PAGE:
The teenage girl is down on all fours on the pavement outside the pub, a look of anguish on her face, her long hair hanging perilously close to the splatterings of vomit beneath her; she looks like William Blake’s Nebuchadnezzar, but given a Miley Cyrus makeover: fluorescent yellow micro-skirt, crop top and – in the hands of her boyfriend – a spangly bag.
‘The taxi won’t take her,’ he says, swinging the bag like a lure and casting his eyes up and down the street. ‘We’ve been here an hour.’
Suddenly a woman appears at my shoulder.
‘Just look at you,’ she says, her tone surprisingly affectionate.
‘Are you a relative?’
‘You could say that. I’m the mother.’
‘Do you know what’s been going on?’
‘I know exactly what’s been going on. She’s had too much to drink.’
‘The problem is the taxi won’t take her in this state.’
‘She can stay with me, then.’
‘Okay. Sounds good. Where do you live?’
She jerks her thumb behind her. ‘Over the pub.’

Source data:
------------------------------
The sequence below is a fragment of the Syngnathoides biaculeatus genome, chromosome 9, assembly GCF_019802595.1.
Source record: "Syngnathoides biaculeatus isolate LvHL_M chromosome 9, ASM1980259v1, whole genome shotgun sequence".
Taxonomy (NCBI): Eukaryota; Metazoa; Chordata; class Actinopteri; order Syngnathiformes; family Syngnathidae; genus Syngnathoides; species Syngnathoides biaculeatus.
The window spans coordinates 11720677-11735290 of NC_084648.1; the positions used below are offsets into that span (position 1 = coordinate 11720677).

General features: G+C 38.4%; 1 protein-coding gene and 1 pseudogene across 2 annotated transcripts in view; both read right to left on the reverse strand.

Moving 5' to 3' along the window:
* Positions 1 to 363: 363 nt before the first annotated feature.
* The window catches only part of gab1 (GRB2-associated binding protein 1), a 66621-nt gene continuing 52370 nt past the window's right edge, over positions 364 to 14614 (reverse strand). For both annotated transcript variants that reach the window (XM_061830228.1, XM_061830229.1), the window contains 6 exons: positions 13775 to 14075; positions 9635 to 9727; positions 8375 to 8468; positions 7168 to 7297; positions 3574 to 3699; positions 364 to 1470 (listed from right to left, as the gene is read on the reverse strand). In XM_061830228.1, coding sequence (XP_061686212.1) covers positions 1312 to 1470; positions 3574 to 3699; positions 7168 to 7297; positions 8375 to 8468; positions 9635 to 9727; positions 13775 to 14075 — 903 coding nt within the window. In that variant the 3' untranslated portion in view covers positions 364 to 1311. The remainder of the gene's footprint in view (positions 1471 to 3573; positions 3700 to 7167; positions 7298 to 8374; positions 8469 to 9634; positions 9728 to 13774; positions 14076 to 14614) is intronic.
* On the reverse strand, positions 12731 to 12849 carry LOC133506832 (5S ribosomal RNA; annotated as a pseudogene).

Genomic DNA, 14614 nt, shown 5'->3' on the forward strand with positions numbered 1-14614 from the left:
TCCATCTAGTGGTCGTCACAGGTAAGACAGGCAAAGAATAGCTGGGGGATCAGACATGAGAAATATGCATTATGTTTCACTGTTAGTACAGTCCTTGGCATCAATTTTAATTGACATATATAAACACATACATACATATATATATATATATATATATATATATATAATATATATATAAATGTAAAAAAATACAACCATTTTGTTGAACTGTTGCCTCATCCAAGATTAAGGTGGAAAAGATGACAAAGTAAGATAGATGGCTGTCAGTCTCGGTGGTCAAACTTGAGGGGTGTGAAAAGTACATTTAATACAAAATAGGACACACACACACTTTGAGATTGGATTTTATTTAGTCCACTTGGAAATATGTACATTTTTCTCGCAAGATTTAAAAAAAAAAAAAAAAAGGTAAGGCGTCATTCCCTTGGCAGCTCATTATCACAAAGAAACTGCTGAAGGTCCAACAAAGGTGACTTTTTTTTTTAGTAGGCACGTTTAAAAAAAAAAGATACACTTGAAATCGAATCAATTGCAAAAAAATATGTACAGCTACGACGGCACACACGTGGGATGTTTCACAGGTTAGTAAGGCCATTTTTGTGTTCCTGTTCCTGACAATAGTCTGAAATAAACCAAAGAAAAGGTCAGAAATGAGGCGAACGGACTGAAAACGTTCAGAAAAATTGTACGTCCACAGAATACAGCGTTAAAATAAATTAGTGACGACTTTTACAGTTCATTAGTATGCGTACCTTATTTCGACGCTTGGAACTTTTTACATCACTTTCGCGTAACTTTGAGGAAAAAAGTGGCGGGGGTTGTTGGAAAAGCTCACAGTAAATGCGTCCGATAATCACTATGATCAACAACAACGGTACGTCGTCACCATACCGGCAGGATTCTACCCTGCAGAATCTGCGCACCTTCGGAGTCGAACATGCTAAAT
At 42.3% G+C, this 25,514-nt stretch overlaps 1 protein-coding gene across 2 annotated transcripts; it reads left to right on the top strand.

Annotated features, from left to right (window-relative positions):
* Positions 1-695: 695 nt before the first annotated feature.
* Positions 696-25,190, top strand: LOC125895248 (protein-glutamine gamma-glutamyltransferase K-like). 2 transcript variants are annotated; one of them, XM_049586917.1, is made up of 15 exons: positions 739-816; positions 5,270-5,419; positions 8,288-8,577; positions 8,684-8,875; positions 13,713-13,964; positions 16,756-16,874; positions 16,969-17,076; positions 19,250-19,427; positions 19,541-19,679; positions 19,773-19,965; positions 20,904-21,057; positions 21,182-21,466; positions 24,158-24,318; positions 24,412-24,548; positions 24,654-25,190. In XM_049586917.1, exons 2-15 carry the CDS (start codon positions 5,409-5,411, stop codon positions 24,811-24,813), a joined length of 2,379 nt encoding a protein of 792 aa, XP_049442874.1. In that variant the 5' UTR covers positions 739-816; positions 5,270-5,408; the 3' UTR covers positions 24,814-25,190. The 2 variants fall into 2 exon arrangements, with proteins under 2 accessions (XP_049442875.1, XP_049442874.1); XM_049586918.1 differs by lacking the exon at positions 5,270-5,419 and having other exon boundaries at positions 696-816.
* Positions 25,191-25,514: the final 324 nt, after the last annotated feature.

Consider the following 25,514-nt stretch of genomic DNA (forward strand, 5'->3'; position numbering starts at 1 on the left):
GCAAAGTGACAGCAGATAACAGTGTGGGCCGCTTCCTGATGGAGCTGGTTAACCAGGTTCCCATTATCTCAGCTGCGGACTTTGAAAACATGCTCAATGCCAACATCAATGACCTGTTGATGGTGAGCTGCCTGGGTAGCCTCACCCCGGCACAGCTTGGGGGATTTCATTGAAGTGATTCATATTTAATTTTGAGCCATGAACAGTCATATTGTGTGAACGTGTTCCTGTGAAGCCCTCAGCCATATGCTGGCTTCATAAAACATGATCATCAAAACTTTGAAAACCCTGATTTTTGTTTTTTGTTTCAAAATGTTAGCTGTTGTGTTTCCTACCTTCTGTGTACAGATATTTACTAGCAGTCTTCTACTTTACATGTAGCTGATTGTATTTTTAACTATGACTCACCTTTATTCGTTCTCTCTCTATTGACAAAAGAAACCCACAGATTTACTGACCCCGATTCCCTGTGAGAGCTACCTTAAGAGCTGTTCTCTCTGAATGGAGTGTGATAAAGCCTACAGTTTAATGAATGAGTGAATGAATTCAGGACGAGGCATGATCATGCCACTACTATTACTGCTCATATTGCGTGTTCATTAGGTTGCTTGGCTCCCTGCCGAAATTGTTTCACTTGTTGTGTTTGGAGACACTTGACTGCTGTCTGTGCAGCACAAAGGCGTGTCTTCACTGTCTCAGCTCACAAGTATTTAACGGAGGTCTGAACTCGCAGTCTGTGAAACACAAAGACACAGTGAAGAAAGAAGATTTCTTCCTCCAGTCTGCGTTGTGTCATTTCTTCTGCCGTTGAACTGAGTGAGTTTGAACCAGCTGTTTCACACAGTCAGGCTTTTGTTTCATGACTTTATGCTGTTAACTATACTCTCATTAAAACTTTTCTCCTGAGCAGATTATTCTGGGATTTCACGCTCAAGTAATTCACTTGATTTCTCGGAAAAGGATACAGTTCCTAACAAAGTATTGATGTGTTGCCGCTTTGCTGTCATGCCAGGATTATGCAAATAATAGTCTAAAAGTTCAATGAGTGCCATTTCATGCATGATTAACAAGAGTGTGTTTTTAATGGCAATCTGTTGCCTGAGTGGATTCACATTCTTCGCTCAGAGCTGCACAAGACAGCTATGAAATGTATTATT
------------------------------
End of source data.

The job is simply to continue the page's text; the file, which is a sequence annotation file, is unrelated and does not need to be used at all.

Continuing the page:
When the grandmother has made herself comfortable on the trolley, I hand her the four month old baby.
‘I don’t think this SATS reading’s accurate,’ I tell her. ‘He doesn’t look like he’s short of oxygen. But just in case, let’s give him a little bit extra, shall we? I won’t use a mask – I don’t want to upset him any more than I have already.’
I take the tubing from the pack, uncoil it, plug one end into the oxygen spigot.
The grandmother and the child watch me, equally wide-eyed.
‘Now. What I want you to do is just hold this end of the tube and waft it in front of baby’s face. Like that. Just to give him that extra little boost.’
I smile reassuringly and hand the tube to the grandmother.
She sticks it in the baby’s ear.